Why does Twitter need so many developers?
Much has been made lately of the impact of Elon Musk firing vast swathes of staff after his takeover of Twitter. In particular one discussion that keeps presenting itself is the question of why Twitter has many thousands of engineers — and in particular, a comparison to WhatsApp is often made.
First, some numbers:
- On average, there are around 800 million new Tweets per day.
- WhatsApp handles around 100 billion messages per day.
Circa 2014, before being bought by Facebook, WhatsApp allegedly only had 55 employees. The repeated question is that If WhatsApp can scale with so few employees, why does Twitter need so many?
To best explore this, let’s go on a journey. Your name is Elmo Mask, and you just bought WhatsApp for $44, how do we change WhatsApp so that it works like Twitter? We’ll build TwitsApp.
First of all, WhatsApp sets a limit of 512 people in a single group. This won’t do, part of Twitter’s unique appeal is the reach and amplification that can be given to a message — so we need to change this. All users are now in one chat group. All 400 million of them.
Now each of our users has to contend with a fire hose of content that’s constantly updated and can never be seen in its entirety. The only way you can use TwitsApp is to keep up with the flow, and the only way to do that is to be online 100% of the time.
Can you imagine what that would be like as a user? Just a constant high-speed stream of messages, everybody seeing the same thing. There would be no way to amplify a single message it will flick past everybody’s screen in a nanosecond.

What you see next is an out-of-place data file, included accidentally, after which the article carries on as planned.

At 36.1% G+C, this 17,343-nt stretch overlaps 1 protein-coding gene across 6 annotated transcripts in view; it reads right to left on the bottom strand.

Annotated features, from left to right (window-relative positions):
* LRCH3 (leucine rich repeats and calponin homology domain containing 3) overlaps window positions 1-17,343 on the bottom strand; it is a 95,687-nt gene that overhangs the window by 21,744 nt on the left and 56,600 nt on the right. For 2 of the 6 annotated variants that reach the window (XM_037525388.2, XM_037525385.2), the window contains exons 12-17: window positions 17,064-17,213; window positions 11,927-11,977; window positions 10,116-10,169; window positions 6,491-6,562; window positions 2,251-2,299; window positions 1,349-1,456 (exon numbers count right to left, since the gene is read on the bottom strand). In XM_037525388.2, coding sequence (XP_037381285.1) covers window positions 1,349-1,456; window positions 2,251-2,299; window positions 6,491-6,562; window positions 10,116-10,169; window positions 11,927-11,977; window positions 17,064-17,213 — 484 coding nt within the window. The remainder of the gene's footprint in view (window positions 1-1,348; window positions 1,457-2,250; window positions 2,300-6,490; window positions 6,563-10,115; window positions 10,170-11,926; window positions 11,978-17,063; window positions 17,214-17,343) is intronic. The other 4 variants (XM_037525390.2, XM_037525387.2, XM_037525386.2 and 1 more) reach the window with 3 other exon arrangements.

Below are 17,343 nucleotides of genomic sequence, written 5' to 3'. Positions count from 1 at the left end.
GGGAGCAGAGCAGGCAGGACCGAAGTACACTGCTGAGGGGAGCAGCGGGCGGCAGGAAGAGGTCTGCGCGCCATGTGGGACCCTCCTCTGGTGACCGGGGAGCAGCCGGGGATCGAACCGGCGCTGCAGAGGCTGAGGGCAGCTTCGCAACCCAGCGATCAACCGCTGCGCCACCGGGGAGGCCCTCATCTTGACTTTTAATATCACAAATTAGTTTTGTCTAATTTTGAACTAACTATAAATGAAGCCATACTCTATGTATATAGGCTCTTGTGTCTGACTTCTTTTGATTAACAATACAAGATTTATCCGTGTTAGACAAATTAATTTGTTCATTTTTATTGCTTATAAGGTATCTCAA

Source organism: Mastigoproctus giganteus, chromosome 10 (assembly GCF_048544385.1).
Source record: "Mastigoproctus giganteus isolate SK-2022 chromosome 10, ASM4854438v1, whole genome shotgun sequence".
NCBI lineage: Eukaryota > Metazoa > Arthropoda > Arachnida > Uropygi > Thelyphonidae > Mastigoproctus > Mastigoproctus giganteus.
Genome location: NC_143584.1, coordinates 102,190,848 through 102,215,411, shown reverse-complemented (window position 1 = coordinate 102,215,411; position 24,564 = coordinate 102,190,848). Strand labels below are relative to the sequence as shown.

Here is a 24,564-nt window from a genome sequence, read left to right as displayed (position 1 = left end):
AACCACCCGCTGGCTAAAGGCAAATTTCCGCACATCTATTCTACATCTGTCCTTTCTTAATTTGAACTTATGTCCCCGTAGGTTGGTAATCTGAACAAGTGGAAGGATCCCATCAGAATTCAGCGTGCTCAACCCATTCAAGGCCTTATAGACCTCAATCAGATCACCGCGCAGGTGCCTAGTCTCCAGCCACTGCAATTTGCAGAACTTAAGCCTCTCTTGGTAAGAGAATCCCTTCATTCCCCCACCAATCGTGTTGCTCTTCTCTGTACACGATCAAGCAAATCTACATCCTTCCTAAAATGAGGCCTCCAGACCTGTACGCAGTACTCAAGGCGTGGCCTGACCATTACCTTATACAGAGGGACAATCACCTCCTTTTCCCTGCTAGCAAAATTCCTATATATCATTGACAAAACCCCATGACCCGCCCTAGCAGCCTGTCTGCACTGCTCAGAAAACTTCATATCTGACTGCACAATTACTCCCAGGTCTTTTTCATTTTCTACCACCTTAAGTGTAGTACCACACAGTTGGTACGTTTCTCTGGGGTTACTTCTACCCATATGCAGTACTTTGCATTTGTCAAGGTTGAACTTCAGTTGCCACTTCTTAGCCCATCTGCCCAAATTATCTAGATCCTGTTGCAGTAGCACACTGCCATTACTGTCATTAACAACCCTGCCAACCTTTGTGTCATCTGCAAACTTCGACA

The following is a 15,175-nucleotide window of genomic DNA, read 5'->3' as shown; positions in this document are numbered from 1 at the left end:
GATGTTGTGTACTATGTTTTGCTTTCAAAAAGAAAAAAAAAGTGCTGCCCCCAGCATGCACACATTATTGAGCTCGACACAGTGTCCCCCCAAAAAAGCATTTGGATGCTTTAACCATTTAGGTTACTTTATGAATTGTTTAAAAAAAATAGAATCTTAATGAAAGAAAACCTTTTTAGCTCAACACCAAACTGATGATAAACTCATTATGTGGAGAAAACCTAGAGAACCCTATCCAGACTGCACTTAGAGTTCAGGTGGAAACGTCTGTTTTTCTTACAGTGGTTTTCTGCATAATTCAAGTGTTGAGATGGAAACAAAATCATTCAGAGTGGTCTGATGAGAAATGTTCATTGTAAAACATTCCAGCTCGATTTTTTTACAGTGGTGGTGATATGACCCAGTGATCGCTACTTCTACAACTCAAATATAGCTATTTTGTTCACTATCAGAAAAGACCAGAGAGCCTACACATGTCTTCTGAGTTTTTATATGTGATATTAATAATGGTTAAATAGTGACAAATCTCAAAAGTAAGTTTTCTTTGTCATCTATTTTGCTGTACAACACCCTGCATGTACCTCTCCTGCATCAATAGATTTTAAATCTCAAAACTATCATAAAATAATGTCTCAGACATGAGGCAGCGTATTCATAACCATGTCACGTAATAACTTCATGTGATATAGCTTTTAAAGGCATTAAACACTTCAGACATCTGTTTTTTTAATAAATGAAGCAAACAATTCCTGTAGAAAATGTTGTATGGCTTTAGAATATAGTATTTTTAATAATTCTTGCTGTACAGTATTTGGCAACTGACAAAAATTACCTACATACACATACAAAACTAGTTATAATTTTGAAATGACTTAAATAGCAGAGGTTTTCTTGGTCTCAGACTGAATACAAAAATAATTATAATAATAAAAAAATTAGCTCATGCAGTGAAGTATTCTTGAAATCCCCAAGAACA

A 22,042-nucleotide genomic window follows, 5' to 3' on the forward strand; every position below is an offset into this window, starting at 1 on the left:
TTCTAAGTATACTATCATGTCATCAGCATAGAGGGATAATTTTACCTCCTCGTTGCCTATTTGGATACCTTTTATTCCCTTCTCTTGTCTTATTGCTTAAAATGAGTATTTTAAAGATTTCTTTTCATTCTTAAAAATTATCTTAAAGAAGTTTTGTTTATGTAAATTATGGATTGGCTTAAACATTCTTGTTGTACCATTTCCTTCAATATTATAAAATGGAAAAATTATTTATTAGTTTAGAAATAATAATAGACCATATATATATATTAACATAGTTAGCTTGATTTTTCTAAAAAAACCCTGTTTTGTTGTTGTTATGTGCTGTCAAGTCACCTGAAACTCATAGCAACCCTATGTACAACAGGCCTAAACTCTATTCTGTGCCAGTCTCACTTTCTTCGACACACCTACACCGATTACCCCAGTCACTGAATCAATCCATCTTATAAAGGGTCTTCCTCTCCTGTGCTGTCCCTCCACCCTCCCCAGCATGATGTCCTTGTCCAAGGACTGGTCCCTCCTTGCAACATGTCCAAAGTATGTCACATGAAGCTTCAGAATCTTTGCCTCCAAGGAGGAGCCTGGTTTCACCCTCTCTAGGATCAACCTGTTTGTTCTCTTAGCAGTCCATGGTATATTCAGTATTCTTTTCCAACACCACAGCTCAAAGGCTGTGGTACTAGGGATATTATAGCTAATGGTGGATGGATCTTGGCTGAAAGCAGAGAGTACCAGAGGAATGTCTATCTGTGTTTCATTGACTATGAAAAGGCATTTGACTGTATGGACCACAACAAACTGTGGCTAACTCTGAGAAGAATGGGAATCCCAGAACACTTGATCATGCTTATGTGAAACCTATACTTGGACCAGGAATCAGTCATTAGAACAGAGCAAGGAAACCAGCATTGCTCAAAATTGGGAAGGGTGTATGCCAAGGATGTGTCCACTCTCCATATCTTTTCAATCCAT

Now I’m drowning
No, we need some way now to work out what each user gets to see, and the only way to make TwitsApp appealing is if each user sees what’s relevant to them and the people they’re interested in. We need to let users indicate who they are most interested in seeing content from, perhaps based on follows. That’s not just a case of bringing back groups, because we also need a way for TwitsApp to mix in new content based on the sort of content you’ve already shown interest in. How else are users going to find new people to follow!
This needs to be computed for every single one of our 400 million users. That’s hard enough without even thinking about the 6,000 new messages per second that need evaluating, assigning to interested users and then mixing into their home screens.
So let’s assume we have “messages from people you follow” and “messages on subjects similar to the ones you follow”, and we found a clever algorithm to efficiently compute what each of our 400 million users should see. What’s next? Do you want to see content based on who people you follow are replying to? Retweets?
This all needs to happen in a few seconds for every message.
Perhaps we need a service that will show a real-time list of trending subjects — so we need to identify those subjects and list the most popular ones… repeatedly. Perhaps we want to show the messages that are relevant in your region or areas of interest.